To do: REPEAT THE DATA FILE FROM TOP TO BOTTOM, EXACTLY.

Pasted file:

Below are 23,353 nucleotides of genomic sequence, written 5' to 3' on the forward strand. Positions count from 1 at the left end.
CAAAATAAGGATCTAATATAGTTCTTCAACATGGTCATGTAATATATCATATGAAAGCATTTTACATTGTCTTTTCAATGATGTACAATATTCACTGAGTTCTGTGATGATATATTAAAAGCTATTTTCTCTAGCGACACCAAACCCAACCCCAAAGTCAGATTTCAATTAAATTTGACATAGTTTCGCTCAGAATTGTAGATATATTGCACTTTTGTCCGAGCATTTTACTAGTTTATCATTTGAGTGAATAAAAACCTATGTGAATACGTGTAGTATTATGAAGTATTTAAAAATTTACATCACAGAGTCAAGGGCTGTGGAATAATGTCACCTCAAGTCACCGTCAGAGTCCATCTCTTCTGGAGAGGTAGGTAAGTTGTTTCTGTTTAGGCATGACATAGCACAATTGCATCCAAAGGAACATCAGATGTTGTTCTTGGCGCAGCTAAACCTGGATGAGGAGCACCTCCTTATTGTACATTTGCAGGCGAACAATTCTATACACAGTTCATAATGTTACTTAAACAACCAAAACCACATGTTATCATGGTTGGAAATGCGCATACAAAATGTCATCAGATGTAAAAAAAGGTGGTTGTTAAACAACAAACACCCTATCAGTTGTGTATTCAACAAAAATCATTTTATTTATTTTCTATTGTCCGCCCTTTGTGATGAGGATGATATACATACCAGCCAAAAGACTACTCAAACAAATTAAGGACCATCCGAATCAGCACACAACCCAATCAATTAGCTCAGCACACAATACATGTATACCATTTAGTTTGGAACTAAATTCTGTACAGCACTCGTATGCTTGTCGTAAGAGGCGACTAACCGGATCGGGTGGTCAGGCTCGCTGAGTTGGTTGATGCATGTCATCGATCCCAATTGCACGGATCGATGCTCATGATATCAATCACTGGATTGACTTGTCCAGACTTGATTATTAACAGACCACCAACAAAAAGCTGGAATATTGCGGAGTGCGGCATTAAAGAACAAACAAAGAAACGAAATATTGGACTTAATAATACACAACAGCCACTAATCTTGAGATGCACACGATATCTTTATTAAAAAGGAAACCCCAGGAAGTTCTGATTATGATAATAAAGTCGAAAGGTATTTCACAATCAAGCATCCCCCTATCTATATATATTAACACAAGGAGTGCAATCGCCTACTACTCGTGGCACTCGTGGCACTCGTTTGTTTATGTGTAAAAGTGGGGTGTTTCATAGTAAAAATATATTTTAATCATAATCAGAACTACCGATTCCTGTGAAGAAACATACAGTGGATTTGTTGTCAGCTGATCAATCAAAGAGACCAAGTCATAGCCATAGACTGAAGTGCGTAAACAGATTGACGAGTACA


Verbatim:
Below are 23,353 nucleotides of genomic sequence, written 5' to 3' on the forward strand. Positions count from 1 at the left end.
CAAAATAAGGATCTAATATAGTTCTTCAACATGGTCATGTAATATATCATATGAAAGCATTTTACATTGTCTTTTCAATGATGTACAATATTCACTGAGTTCTGTGATGATATATTAAAAGCTATTTTCTCTAGCGACACCAAACCCAACCCCAAAGTCAGATTTCAATTAAATTTGACATAGTTTCGCTCAGAATTGTAGATATATTGCACTTTTGTCCGAGCATTTTACTAGTTTATCATTTGAGTGAATAAAAACCTATGTGAATACGTGTAGTATTATGAAGTATTTAAAAATTTACATCACAGAGTCAAGGGCTGTGGAATAATGTCACCTCAAGTCACCGTCAGAGTCCATCTCTTCTGGAGAGGTAGGTAAGTTGTTTCTGTTTAGGCATGACATAGCACAATTGCATCCAAAGGAACATCAGATGTTGTTCTTGGCGCAGCTAAACCTGGATGAGGAGCACCTCCTTATTGTACATTTGCAGGCGAACAATTCTATACACAGTTCATAATGTTACTTAAACAACCAAAACCACATGTTATCATGGTTGGAAATGCGCATACAAAATGTCATCAGATGTAAAAAAAGGTGGTTGTTAAACAACAAACACCCTATCAGTTGTGTATTCAACAAAAATCATTTTATTTATTTTCTATTGTCCGCCCTTTGTGATGAGGATGATATACATACCAGCCAAAAGACTACTCAAACAAATTAAGGACCATCCGAATCAGCACACAACCCAATCAATTAGCTCAGCACACAATACATGTATACCATTTAGTTTGGAACTAAATTCTGTACAGCACTCGTATGCTTGTCGTAAGAGGCGACTAACCGGATCGGGTGGTCAGGCTCGCTGAGTTGGTTGATGCATGTCATCGATCCCAATTGCACGGATCGATGCTCATGATATCAATCACTGGATTGACTTGTCCAGACTTGATTATTAACAGACCACCAACAAAAAGCTGGAATATTGCGGAGTGCGGCATTAAAGAACAAACAAAGAAACGAAATATTGGACTTAATAATACACAACAGCCACTAATCTTGAGATGCACACGATATCTTTATTAAAAAGGAAACCCCAGGAAGTTCTGATTATGATAATAAAGTCGAAAGGTATTTCACAATCAAGCATCCCCCTATCTATATATATTAACACAAGGAGTGCAATCGCCTACTACTCGTGGCACTCGTGGCACTCGTTTGTTTATGTGTAAAAGTGGGGTGTTTCATAGTAAAAATATATTTTAATCATAATCAGAACTACCGATTCCTGTGAAGAAACATACAGTGGATTTGTTGTCAGCTGATCAATCAAAGAGACCAAGTCATAGCCATAGACTGAAGTGCGTAAACAGATTGACGAGTACA